Analysis: A new hope or false dawn for Mexico's oil refiners?
By David Alire Garcia
TULA, Mexico (Reuters) - Mexico's oil refining industry, saddled for years with bloated costs, chronic underinvestment and generous government fuel subsidies, ought to be on the verge of a bright new dawn.
A shake-up last month dismantled the state-run Pemex oil and gas monopoly, ending decades of stubborn self-reliance and potentially opening the door to foreign oil companies. At the same time, U.S. energy producers are looking for new ways to sell a glut of light, sweet shale oil, a variety of crude that could immediately improve Mexican refinery operations.
Yet experts say Pemex's aging, ailing downstream sector, which suffered an estimated record $10 billion loss last year, remains far from salvation.
The wave of excitement that followed the opening of Mexico's vast oil fields has failed to translate into optimism for refineries like the one near the city of Tula, 45 miles north of Mexico City.
Named for the priest who led Mexico's independence struggle, the Miguel Hidalgo refinery is the country's second-largest refinery - and also its worst performing.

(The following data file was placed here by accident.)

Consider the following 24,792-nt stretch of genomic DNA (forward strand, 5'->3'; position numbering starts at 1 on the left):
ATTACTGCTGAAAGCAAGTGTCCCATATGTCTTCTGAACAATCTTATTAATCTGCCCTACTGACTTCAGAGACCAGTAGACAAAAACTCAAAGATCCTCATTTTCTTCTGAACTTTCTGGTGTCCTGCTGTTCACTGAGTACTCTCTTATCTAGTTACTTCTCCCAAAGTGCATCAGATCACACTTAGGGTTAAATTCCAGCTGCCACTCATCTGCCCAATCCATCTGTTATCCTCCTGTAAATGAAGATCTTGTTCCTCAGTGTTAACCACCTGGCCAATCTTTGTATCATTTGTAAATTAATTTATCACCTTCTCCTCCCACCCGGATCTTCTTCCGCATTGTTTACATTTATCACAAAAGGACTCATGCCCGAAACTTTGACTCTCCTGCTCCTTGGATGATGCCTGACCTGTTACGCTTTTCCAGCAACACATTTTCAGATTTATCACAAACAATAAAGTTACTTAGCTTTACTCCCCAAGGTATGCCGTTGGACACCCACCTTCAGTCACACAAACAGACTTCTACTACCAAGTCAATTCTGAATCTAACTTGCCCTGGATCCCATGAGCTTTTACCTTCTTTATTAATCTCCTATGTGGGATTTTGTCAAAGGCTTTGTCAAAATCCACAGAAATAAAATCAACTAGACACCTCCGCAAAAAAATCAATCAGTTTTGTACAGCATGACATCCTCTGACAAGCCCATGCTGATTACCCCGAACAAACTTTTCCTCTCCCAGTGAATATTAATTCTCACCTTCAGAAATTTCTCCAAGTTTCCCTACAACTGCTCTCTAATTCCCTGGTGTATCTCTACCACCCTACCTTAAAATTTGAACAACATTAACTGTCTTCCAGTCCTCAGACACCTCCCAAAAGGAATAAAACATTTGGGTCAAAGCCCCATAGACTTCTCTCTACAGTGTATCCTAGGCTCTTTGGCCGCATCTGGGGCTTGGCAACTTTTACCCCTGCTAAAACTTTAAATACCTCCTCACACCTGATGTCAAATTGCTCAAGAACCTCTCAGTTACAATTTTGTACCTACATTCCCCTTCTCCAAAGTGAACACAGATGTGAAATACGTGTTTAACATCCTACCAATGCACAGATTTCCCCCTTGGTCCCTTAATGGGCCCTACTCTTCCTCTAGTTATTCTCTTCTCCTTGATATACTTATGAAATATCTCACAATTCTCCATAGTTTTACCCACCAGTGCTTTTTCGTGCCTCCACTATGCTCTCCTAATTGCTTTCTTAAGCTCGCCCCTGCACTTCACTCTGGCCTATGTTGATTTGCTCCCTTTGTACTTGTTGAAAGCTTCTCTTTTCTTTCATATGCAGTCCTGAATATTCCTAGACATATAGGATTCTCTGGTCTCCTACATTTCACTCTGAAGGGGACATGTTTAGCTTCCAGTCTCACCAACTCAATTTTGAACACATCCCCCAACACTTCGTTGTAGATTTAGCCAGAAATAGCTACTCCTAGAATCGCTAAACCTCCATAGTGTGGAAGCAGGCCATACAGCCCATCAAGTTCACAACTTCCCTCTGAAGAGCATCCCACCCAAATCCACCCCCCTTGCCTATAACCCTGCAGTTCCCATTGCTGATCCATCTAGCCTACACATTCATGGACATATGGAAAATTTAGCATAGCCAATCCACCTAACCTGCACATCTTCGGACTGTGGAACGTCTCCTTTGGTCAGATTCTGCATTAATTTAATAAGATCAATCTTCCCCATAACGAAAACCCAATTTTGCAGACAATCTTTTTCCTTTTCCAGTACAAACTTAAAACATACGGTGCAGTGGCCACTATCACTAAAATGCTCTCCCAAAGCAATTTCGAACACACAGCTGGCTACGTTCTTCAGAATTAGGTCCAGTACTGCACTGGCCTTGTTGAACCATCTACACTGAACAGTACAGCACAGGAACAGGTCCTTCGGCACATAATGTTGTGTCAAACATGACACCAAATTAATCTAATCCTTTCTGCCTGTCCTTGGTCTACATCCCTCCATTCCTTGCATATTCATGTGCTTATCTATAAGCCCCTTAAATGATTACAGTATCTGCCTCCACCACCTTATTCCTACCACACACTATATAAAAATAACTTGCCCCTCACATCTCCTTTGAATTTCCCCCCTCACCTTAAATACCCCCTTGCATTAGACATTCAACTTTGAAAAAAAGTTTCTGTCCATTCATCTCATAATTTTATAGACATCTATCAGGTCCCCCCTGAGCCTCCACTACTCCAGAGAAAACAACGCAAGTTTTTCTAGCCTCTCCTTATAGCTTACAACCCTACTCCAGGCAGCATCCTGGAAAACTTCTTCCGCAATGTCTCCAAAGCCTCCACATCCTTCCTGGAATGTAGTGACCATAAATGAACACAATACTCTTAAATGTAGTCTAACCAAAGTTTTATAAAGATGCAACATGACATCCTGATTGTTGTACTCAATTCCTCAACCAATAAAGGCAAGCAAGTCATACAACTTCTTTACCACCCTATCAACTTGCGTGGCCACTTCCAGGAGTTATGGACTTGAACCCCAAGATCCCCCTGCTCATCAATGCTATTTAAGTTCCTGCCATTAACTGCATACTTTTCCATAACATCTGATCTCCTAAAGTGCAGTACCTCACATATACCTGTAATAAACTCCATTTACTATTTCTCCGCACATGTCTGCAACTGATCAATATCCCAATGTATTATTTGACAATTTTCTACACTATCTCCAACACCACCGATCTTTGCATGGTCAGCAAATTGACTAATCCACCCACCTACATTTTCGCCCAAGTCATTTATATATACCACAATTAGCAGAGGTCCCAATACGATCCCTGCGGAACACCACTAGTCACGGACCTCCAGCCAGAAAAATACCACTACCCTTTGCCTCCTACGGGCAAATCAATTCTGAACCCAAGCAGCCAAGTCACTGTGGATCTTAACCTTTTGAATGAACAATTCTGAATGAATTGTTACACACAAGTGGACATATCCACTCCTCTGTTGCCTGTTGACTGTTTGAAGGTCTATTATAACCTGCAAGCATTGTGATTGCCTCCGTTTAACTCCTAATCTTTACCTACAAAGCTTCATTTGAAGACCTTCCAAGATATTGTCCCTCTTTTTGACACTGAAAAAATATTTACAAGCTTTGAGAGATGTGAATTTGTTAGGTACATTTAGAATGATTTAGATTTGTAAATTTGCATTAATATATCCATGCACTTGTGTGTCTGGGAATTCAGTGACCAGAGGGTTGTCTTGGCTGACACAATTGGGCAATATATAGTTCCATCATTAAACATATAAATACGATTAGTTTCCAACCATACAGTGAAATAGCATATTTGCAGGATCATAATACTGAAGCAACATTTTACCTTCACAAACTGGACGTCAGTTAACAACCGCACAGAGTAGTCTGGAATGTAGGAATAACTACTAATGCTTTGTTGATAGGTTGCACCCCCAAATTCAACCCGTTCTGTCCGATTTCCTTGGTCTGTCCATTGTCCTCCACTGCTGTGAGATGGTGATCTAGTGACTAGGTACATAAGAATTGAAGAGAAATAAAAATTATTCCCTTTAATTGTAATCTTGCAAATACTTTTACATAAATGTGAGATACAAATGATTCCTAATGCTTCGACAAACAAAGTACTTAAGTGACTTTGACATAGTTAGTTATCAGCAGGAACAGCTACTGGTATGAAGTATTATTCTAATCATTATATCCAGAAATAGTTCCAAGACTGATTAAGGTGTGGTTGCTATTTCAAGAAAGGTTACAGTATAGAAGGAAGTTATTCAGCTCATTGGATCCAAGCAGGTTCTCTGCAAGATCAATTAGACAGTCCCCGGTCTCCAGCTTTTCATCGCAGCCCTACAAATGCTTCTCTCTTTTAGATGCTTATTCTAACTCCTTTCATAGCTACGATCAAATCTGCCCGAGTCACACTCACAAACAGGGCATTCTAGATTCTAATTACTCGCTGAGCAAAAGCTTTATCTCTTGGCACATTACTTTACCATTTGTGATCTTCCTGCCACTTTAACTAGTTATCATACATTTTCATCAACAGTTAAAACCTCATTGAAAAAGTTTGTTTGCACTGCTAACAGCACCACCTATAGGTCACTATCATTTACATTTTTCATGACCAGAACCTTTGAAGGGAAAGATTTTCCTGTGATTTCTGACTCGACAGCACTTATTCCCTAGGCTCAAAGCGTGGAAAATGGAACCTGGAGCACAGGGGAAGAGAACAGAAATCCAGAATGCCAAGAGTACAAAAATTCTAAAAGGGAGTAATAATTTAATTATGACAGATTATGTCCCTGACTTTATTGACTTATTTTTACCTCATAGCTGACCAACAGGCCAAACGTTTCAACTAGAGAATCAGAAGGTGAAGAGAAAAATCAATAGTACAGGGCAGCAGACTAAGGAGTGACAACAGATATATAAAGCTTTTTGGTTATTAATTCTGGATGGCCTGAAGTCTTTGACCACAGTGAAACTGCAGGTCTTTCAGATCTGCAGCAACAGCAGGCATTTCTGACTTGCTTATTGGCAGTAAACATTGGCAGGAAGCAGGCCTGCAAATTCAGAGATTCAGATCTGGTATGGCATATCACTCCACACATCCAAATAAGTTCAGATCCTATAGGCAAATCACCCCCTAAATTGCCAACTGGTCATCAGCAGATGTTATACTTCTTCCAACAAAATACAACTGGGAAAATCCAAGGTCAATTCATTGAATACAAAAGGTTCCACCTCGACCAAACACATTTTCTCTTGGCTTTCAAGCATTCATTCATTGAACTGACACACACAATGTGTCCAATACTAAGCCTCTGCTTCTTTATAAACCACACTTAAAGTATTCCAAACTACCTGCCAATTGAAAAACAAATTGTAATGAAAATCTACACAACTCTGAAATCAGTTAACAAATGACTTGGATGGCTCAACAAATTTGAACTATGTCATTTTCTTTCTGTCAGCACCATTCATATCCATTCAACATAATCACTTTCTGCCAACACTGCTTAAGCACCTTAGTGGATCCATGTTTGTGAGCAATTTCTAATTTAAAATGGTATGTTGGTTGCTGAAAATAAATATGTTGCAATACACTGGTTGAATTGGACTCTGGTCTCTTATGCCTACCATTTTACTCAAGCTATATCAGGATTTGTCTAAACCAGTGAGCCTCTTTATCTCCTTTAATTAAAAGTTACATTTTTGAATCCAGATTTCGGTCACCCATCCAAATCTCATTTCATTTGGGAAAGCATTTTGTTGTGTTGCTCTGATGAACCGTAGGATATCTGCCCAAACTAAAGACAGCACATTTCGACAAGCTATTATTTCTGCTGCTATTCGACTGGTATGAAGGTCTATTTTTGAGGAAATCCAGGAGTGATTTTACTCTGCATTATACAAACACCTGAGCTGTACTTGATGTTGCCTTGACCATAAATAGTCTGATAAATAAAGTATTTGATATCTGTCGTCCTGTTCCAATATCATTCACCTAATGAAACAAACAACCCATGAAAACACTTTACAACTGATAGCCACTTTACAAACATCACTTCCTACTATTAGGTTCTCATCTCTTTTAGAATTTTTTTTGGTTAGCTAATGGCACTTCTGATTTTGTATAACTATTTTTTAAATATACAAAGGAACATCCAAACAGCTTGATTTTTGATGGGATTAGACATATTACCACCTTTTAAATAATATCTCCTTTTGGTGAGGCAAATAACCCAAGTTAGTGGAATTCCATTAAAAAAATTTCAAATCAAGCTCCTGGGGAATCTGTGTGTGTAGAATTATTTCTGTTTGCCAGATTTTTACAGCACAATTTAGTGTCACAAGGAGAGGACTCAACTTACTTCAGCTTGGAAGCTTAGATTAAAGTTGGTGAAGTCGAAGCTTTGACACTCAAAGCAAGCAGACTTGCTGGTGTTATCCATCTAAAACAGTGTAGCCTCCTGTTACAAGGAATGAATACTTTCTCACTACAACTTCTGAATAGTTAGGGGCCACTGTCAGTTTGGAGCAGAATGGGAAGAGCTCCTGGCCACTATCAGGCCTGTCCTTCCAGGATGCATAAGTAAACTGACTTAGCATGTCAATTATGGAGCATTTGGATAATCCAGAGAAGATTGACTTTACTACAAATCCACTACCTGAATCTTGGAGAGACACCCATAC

For every barrel of crude it processes - around 292,000 barrels each day - $1.23 is lost, according to data from Mexico's national chemical industry association ANIQ.
"Our priority is to reverse the losses," said Pemex Chief Executive Emilio Lozoya, who has pledged major upgrades at the country's three biggest refineries. "Given limited budgets, we have to modernize the plants that are losing money."
At most, 60 percent of the crude processed at the Miguel Hidalgo refinery is converted into higher value fuels, Pemex says - making it about one fifth less productive than refineries along the U.S. Gulf Coast. It has some 3,200 full-time employees; top U.S. refinery Valero Energy Corp (VLO.N: Quote), which has 16 refineries, employs between 480 and 800 full-time workers at five similar-sized plants. Continued...